Tell Me More About Gonorrhea
What Is Gonorrhea?
Gonorrhea is caused by a bacteria and used to be known as 'the clap' or the 'drip'. It’s sexually transmitted, and most people with Gonorrhea don’t have symptoms.
How Common Is It?
Very common. Gonorrhea is the second most commonly reported notifiable disease in the United States, especially among young people ages 15-24 years.
How Is It Transmitted?
Gonorrhea is spread through vaginal, anal, and oral sex. The infection is carried in semen (cum), pre-cum, and vaginal fluids. Gonorrhea can infect your penis, vagina, cervix, anus, urethra, throat, and eyes (rare).
Gonorrhea can be passed on very easily and you can get it from:
- vaginal, anal or oral sex without a condom or dental dam, with someone who has gonorrhoea (even if they don’t have symptoms)
- sharing sex toys without washing them and covering with a new condom each time they are used
- close genital contact – this means you can get gonorrhoea from someone if your genitals touch, even if there is no penetration, orgasm or ejaculation
It’s also possible to have a Gonorrhea infection in your eye, if your eye comes into contact with semen or vaginal fluids from someone with the infection. This, however, is rare.
Pregnant women with Gonorrhea can pass the infection on to their babies at birth.
What About Symptoms?
Signs and symptoms can also often be overlooked and many people with Gonorrhea don’t have any symptoms at all (or they are very mild). If you do get symptoms, you may not notice them until several weeks after infection. In others it can take a number of months or until the infection spreads to other parts of the body.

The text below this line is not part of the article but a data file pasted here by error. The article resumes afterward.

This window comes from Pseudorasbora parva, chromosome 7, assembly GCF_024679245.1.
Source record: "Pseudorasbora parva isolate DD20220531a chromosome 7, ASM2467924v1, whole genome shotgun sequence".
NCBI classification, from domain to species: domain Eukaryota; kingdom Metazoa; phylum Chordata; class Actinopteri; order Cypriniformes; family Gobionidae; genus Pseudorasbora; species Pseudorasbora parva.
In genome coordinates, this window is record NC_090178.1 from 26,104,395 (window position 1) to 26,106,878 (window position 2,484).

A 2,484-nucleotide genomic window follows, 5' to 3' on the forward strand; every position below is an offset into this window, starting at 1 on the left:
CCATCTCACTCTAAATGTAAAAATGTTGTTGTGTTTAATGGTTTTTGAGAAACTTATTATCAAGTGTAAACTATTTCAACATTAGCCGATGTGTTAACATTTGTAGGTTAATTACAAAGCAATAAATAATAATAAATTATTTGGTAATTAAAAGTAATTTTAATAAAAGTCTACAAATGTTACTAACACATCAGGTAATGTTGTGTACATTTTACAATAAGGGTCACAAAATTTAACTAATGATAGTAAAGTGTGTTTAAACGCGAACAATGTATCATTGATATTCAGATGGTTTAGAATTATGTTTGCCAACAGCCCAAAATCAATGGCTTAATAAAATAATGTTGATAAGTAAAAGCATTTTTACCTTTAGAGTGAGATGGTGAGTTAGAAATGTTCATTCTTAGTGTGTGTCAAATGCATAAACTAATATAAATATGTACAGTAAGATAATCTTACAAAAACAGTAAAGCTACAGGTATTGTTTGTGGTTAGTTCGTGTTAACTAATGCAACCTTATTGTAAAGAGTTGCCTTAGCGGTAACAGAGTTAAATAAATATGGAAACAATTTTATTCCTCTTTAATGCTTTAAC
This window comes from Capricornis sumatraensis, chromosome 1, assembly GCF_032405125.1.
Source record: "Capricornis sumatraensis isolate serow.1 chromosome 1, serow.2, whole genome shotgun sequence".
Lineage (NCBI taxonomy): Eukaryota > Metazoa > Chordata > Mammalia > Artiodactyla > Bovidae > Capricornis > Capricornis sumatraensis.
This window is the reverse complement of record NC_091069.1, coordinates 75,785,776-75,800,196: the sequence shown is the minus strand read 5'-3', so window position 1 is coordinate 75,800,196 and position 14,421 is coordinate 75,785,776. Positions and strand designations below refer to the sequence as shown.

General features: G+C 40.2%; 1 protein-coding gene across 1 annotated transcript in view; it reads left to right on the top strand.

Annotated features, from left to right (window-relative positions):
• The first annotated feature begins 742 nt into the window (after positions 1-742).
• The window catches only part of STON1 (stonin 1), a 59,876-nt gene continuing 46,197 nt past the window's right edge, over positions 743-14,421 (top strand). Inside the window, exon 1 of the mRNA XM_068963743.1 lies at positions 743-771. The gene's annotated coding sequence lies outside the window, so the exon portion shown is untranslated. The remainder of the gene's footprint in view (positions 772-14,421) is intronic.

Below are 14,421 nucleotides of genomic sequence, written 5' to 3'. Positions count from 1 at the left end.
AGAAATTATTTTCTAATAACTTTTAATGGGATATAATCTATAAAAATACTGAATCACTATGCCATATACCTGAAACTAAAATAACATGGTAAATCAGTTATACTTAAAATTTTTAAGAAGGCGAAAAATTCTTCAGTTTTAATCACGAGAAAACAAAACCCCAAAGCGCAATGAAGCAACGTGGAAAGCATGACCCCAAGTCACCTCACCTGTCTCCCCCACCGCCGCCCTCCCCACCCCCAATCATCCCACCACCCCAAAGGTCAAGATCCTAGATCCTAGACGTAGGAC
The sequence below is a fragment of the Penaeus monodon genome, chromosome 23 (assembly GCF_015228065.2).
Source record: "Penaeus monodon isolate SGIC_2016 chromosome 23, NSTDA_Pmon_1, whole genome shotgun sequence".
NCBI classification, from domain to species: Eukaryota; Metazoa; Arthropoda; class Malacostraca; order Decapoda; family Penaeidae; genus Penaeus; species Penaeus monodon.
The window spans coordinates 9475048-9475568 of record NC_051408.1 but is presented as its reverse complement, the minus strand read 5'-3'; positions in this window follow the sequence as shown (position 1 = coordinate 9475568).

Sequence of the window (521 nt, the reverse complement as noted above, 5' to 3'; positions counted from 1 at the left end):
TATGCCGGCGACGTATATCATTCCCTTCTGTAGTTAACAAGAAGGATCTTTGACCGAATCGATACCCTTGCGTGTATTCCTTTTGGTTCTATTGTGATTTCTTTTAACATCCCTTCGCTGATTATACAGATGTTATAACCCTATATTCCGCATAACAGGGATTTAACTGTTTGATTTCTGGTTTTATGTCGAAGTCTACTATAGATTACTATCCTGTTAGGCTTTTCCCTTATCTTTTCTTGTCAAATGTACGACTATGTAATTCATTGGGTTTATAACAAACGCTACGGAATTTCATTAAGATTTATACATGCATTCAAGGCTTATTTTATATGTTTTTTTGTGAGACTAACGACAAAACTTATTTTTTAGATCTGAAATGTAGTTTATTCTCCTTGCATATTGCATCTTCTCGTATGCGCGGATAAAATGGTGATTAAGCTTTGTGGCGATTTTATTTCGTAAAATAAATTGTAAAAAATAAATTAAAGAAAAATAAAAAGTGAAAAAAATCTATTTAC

Symptoms for women include:
- Painful or burning sensation when urinating
- Increased vaginal discharge
- Vaginal bleeding between periods
Symptoms for men include:
- a burning sensation when urinating
- a white, yellow, or green discharge from the penis
- painful or swollen testicles (although this is less common)
Rectal infections may either cause no symptoms or cause symptoms in both men and women that may include:
- anal itching
- painful bowel movements
How Do I Get Tested?
Most of the time, urine can be used to test for Gonorrhea. However, if you have had oral and/or anal sex, swabs may be used to collect samples from your throat and/or rectum. In some cases, a swab may be used to collect a sample from a man’s urethra (urine canal) or a woman’s cervix (opening to the womb).
What If I Have Gonorrhea?
Gonorrhea can be cured with the right treatment. It is important that you take all of the medication your doctor prescribes to cure your infection. Medication for Gonorrhea should not be shared with anyone. Although medication will stop the infection, it will not undo any permanent damage caused by the disease.
It is becoming harder to treat some Gonorrhea, as drug-resistant strains of Gonorrhea are increasing. If your symptoms continue for more than a few days after receiving treatment, you should return to a health care provider to be checked again.